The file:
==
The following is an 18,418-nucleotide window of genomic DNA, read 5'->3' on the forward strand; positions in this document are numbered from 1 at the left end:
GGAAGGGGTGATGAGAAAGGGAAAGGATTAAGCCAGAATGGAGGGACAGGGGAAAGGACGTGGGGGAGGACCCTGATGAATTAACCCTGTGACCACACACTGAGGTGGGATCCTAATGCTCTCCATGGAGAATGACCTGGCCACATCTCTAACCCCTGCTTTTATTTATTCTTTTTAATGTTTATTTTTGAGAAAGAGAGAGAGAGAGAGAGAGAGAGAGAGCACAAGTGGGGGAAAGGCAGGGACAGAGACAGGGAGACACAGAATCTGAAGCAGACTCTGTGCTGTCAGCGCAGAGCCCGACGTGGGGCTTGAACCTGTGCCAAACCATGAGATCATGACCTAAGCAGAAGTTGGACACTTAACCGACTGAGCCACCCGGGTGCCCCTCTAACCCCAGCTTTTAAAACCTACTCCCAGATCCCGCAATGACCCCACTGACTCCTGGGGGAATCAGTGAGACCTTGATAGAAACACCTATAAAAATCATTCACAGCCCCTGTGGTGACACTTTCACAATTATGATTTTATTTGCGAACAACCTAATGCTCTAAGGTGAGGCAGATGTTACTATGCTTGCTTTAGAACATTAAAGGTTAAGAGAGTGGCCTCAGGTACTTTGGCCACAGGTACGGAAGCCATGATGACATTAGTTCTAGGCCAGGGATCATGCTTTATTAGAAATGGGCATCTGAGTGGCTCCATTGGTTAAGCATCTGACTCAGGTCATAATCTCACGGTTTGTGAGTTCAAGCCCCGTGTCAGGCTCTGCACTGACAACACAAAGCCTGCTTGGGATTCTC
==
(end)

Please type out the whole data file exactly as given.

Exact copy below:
The following is an 18,418-nucleotide window of genomic DNA, read 5'->3' on the forward strand; positions in this document are numbered from 1 at the left end:
GGAAGGGGTGATGAGAAAGGGAAAGGATTAAGCCAGAATGGAGGGACAGGGGAAAGGACGTGGGGGAGGACCCTGATGAATTAACCCTGTGACCACACACTGAGGTGGGATCCTAATGCTCTCCATGGAGAATGACCTGGCCACATCTCTAACCCCTGCTTTTATTTATTCTTTTTAATGTTTATTTTTGAGAAAGAGAGAGAGAGAGAGAGAGAGAGAGAGCACAAGTGGGGGAAAGGCAGGGACAGAGACAGGGAGACACAGAATCTGAAGCAGACTCTGTGCTGTCAGCGCAGAGCCCGACGTGGGGCTTGAACCTGTGCCAAACCATGAGATCATGACCTAAGCAGAAGTTGGACACTTAACCGACTGAGCCACCCGGGTGCCCCTCTAACCCCAGCTTTTAAAACCTACTCCCAGATCCCGCAATGACCCCACTGACTCCTGGGGGAATCAGTGAGACCTTGATAGAAACACCTATAAAAATCATTCACAGCCCCTGTGGTGACACTTTCACAATTATGATTTTATTTGCGAACAACCTAATGCTCTAAGGTGAGGCAGATGTTACTATGCTTGCTTTAGAACATTAAAGGTTAAGAGAGTGGCCTCAGGTACTTTGGCCACAGGTACGGAAGCCATGATGACATTAGTTCTAGGCCAGGGATCATGCTTTATTAGAAATGGGCATCTGAGTGGCTCCATTGGTTAAGCATCTGACTCAGGTCATAATCTCACGGTTTGTGAGTTCAAGCCCCGTGTCAGGCTCTGCACTGACAACACAAAGCCTGCTTGGGATTCTC